Memorial Day. Every year, this holiday is welcomed by Marylanders as the official start to summer! We plan vacations, we host backyard cookouts, and we enjoy the long weekend with family and friends.
There is another meaning to Memorial Day, sometimes forgotten amidst the barbecues and pool parties. The freedom that we have to enjoy those peaceful, carefree moments on this holiday weekend comes at a cost. Just as we recognize the ultimate sacrifice that Christ made to pay for our freedom, we remember on Memorial Day the sacrifices made by the men and women fighting for the freedom of this country each and every day.
As the daughter of a retired U.S. Navy Commander, I can certainly give you a deeper perspective of what Memorial Day means to me. It means that there is a humbling recognition that the comforts we enjoy are not free. I can certainly share my thoughts, but I think it might be more meaningful if you hear about Memorial Day from someone with a bit more wisdom on the subject – my father.
In Memory of, LCDR Ron Callander, U.S. Navy, and the crew of Ranger 12, lost at sea, January 25, 1987.
"And we know that all things work together for good, for those who love God; for those who are called according to His Purpose." Romans 8:28
Naval aviation is a dangerous profession, especially aboard aircraft carriers at night. At 28, I had just completed my first 3-year, "sea tour" and was enjoying the comforts of a new home and a much needed return to the good 'ol U.S.A.
During my previous tour of duty, my character and courage had been tested numerous times during hostile strike missions, challenging weather landings, and many dark nights "behind the ship." As our young, growing family enjoyed with gratitude our new surroundings - a fateful call had my focus one winter's eve.
A former commanding officer of mine called to personally inform us that Ranger 12 (an A-3 Skywarrior) had crashed while attempting to land on the USS Nimitz. The entire crew of seven were lost at sea. My mind, and body for that matter, went totally numb. Most of the crew were friends of ours or sailors that I had led and flown with over the past three years. Until this one experience, all of the distant news of tragedy and loss of life never really registered with me. Military losses always have a deep sadness, but this was a profound and personal sorrow. After all, it was only three months prior to this tragedy that I was on the USS Nimitz in the Mediterranean Sea, flying the same airplane with some of the same crew as brothers in arms.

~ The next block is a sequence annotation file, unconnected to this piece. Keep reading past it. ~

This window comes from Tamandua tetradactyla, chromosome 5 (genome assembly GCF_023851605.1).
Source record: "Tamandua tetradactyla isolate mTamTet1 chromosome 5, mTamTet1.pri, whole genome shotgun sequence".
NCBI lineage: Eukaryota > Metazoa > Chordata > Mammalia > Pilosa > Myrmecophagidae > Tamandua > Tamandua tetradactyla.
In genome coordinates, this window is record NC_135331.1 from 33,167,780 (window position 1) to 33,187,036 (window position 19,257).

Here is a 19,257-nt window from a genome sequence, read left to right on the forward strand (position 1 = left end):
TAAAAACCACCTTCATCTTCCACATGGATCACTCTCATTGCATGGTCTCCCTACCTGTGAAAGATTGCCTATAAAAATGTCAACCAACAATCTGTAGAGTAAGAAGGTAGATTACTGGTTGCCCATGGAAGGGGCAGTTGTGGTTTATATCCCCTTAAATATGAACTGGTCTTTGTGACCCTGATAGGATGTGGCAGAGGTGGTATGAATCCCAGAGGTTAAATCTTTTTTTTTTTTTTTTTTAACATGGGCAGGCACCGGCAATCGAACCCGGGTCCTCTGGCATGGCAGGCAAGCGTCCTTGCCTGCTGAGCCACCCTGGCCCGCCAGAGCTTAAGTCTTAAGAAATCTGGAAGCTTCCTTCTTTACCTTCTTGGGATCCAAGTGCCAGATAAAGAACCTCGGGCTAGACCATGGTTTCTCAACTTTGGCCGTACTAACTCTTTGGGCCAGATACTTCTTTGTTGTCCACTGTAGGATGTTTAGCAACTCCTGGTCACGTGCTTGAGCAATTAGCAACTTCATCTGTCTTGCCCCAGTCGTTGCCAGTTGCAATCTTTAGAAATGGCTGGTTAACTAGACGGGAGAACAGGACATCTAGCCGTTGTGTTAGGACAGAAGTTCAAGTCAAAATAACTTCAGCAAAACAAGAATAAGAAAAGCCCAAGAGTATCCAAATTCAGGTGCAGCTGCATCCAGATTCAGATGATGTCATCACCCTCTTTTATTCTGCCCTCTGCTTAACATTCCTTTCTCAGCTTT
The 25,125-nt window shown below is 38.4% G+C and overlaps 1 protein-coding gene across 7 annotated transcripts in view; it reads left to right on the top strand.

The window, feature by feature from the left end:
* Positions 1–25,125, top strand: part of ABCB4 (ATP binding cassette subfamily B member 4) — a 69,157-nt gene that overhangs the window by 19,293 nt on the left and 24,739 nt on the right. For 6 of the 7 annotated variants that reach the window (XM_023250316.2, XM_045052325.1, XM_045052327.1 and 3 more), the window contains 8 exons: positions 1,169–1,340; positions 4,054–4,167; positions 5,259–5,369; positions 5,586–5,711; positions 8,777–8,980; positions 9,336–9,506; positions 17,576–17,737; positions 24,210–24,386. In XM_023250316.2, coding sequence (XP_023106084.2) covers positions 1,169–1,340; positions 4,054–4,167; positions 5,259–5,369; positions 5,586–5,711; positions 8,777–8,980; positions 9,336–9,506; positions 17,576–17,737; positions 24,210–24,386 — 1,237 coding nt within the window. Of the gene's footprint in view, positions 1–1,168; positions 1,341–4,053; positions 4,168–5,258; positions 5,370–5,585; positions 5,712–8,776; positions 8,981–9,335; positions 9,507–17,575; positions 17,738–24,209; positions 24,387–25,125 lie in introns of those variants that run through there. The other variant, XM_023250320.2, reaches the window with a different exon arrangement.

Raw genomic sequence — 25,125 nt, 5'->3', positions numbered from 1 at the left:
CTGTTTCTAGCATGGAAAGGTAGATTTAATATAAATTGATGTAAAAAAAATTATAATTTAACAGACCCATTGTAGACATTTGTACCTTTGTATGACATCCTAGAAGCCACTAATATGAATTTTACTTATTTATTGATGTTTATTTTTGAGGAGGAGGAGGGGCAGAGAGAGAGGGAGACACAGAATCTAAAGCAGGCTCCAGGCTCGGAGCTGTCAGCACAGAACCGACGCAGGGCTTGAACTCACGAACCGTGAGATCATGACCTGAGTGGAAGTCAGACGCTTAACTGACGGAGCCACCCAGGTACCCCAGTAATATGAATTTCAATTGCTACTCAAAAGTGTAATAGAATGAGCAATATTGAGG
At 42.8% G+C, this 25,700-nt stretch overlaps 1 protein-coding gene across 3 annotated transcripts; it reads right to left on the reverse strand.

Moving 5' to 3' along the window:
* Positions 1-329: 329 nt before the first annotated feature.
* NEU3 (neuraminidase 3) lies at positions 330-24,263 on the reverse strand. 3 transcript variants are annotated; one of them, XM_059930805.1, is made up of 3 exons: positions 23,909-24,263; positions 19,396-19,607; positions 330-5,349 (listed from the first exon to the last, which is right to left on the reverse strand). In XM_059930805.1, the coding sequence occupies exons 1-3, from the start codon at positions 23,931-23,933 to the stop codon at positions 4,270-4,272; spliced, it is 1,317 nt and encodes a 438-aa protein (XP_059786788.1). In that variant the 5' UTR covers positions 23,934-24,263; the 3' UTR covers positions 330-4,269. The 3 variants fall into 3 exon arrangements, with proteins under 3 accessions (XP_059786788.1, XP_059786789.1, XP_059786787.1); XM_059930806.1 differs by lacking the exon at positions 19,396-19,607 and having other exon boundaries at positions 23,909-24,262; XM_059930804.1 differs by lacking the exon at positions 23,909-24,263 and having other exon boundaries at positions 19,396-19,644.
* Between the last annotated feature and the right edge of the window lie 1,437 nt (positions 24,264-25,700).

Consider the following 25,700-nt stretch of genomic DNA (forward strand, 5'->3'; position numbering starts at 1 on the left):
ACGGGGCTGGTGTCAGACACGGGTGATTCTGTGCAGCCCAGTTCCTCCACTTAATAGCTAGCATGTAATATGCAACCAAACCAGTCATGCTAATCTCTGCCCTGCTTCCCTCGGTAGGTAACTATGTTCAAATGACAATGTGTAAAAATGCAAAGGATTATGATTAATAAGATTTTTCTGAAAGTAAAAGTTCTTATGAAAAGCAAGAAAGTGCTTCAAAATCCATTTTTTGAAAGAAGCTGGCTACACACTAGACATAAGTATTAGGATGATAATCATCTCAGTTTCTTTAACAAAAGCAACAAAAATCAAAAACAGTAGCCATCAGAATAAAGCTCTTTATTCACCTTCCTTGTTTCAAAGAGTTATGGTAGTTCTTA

Our God, in His infinite wisdom, was working His will in ways that I certainly could not understand. He had met my family's desire to return to Maryland, blessed us with disciple-makers next door, planted us in a disciple-making church, and now He was tenderizing our lives for a season of surrender, learning, and maturation - all things, His purpose.
I was very new to the Scriptures at this point in my life. I had left them back in my teenage years, but I did remember a cute trick I used to play with them: a random turn to a verse. I tried this over the next few days because it was all I knew how to do. Repeatedly, Romans 8:28 almost jumped off the crisp, new pages of my trusty new, black New American Standard Version Bible. I ruminated on that verse for days and even challenged God with His own Word.
"Do You mean ALL things? ALL things God, get it? Ranger 12? All seven crew? Families, children, wives, parents? ALL things? Really, Lord? Are you sure?"
He must have been amused!
In very demanding professions and challenging endeavors, everyone needs a mentor. Lieutenant Commander Ron Callander was mine. We met shortly after I had received my "Wings of Gold," and he was my primary instructor (mentor) in my first new fleet aircraft. The training wheels were finally off, and Ron spent his personal and professional gift-set honing us into tough, resilient, and smart aviators. Ron was older and had spent many years in blue water operations with the U.S. Navy. He was a seasoned naval aviator and everyone knew it. Ron also taught on the challenges, dangers, and pitfalls of naval aviation. Ron was a man I both liked and respected - a man that I could trust. When I heard he was aboard Ranger 12, I was broken. It was as if a part of my life went down at sea with Ranger 12.
Now here we are some 30 years later, another Memorial Day weekend marking the official start of our wonderful Maryland summer. What can we learn from the men of Ranger 12 and all of those women and men who have given their all for the sake of the freedoms and liberty that we enjoy? We learn that life is very precious, life is short, and life is truly in the Lord's hands - ALL things, for His purpose! We learn that military members and families serve around a volatile world and in many very dangerous environments. Too often, we take this service and sacrifice for granted as we enjoy and live our busy lives. This Memorial Day, let us reflect and honor those who have given the ultimate sacrifice by living our lives with gratitude and purpose ... His Purpose. (Romans 8:28)
In His Service,